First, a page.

Strong evidence of problematic conditions persists in real estate market: CMHC

by The Canadian Press26 Jan 2017
Canada's federal housing agency says strong evidence of problematic conditions continues to exist in the national housing market.

Canada Mortgage and Housing Corporation says the most prevalent issues it has observed in the 15 markets it monitors are overbuilding and overvaluation, which occurs when house prices outpace economic fundamentals such as income and population growth.

CMHC first raised its overall risk rating for the national housing market to strong last October.

It said there is strong evidence of problematic conditions in Vancouver, Victoria, Saskatoon, Regina, Toronto and Hamilton.

Edmonton, Calgary, Winnipeg, Montreal and Quebec City show moderate evidence of such conditions, the agency said.

CMHC's housing market assessment is intended to be an early warning system to alert Canadians about problematic conditions developing in the country's real estate markets.

``Price acceleration in Vancouver, Victoria, Toronto and Hamilton indicates that home price growth may be driven by speculation as it is outpacing what economic fundamentals like migration, employment and income can support,'' CMHC's chief economist Bob Dugan said in a news release.

``For this reason, homebuyers should ensure that their purchases are aligned with their needs as well as the long-term market outlook.''


The Canadian Press
 

COMMENTS

  • by Masood Khan MVA, Broker, Re/Max Real Estate Centre 1/26/2017 1:47:58 PM

    To be honest I do not agree with CMHC views, it is a simple formula of supply and demand moreover, this has been created by us, zero percent down, 40 years amortization, HST Rebate are some of the the reasons for the speculation.

    I have been around for over 35 years, a lot of people have quit their $ 50-60,000 jobs to come in Real Estate Sales and people earning smaller salaries are making big money in Real Estate speculation/investments.

    Tarion is not working for the benefit of the home buyers, they are known as an association for the benefit of the builders, most builders do not qualify buyers at the time of sales, they just want to sell to any one with 5% down ... the whole system needs a good review.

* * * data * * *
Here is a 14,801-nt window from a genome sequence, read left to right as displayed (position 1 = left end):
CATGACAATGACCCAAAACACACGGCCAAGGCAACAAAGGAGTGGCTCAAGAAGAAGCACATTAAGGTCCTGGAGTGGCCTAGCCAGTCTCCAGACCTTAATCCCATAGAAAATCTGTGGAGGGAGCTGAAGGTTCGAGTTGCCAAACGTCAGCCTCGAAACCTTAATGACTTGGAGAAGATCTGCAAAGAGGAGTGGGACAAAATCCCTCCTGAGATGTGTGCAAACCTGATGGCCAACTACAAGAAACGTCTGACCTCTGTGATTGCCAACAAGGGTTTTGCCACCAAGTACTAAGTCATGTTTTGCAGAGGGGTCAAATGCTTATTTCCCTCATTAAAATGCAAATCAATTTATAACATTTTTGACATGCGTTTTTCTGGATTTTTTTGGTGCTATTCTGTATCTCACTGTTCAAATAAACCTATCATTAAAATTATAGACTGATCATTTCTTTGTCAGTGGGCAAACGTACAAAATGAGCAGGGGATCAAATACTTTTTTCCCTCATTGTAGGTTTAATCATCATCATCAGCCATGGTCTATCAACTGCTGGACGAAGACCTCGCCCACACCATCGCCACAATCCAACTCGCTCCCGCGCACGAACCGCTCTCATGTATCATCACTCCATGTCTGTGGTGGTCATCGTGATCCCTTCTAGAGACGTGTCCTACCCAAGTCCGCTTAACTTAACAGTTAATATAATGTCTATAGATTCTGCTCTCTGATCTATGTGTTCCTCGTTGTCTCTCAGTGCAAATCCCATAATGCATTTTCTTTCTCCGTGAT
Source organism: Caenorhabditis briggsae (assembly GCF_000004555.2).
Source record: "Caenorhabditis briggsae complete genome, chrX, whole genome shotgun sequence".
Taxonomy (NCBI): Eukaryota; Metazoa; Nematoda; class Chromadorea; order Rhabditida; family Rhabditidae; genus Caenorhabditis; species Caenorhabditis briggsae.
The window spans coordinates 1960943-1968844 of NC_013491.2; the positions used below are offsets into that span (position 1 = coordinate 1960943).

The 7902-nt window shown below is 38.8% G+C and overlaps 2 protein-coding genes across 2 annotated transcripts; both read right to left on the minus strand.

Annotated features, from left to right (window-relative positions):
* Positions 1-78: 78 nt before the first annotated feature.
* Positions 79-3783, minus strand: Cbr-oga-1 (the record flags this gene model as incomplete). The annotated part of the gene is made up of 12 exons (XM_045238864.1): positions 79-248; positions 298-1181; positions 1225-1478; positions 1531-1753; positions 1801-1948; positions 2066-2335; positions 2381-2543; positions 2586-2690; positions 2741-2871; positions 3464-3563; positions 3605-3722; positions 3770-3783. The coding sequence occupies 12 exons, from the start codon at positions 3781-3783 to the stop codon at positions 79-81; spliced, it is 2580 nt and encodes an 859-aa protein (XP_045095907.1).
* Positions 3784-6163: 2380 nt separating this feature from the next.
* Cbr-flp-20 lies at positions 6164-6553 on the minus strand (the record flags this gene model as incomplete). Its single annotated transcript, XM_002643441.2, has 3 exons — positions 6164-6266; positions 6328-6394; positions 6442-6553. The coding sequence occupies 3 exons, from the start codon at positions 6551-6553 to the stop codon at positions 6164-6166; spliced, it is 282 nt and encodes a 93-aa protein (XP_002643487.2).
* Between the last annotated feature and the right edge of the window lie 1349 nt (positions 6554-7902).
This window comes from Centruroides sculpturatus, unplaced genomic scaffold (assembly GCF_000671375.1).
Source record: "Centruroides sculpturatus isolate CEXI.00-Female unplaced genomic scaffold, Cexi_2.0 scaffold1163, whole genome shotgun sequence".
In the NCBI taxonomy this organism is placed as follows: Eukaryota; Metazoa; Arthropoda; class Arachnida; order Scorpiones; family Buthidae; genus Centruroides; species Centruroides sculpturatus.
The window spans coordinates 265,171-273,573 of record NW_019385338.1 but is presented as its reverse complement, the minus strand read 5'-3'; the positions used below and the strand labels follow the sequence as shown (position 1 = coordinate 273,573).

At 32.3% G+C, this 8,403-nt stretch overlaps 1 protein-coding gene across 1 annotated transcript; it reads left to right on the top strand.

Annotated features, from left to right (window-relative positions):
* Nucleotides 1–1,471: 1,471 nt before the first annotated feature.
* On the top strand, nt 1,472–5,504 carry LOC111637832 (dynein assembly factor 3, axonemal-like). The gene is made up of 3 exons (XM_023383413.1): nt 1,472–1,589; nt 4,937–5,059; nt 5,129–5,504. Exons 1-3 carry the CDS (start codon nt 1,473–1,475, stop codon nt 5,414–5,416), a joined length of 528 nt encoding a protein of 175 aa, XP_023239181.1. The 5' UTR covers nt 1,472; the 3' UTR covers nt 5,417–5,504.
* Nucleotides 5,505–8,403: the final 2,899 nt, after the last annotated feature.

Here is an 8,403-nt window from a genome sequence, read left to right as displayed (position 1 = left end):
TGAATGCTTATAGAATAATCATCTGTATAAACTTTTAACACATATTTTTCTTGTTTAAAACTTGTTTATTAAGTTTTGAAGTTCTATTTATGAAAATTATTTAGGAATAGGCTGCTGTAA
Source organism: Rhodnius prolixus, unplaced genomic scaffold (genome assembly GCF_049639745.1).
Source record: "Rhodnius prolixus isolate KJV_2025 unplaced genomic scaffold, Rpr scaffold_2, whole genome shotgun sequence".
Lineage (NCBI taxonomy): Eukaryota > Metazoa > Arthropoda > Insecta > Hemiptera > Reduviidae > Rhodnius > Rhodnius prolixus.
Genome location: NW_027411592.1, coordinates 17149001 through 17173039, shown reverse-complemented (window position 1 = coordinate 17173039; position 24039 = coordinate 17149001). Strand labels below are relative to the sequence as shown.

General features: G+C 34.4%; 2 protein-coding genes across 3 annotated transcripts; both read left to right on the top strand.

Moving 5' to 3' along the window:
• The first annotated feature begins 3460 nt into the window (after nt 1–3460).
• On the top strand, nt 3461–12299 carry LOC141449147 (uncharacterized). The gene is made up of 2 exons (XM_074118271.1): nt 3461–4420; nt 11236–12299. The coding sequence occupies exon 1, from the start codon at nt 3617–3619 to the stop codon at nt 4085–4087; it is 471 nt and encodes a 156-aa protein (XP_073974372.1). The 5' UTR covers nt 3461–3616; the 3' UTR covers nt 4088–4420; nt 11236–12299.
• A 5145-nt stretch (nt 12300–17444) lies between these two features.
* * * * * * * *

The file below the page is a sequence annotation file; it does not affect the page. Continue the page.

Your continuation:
• by Mike Gustus 1/26/2017 2:07:53 PM

    The Government is out of touch with the reality of the market climate in the prairies (Saskatchewan). Prices are not running away, they are in fact declining. What the changes in the insurance requirements is doing is bringing down the standard of living for young families. We have a shortage of jobs, and low unstable resources prices.
    I have been in the industry for 25 years and recognize when I see the market continuing to decline and slow down. I think the government studies are so far behind that they miss the mark most of the time.

  • by djd 1/26/2017 2:22:43 PM

    I have been around the industry for over 40 years. I've lived through a number of market corrections. The most notable was in 1990. Our midtown Toronto house (Yonge and Eglington) corrected by -30%.

    Up until that point, the real estate industry eloquently explained away the mere mention of a correction. They explained rapid price increases on the evolution of Toronto as a 'world class city'. Their position was that those who projected a correction 'just didn't get it'. Interestingly, anyone who could spell real estate was flipping house because it was considered a sure thing. At that time, foreign buyers represented about 30% of our neighborhood ownership. Sound familiar?

    Corrections are a normal part of real estate cycles. They reset price following a period driven largely by greed and excess enthusiasm. A correction is long overdo. Brace for impact.

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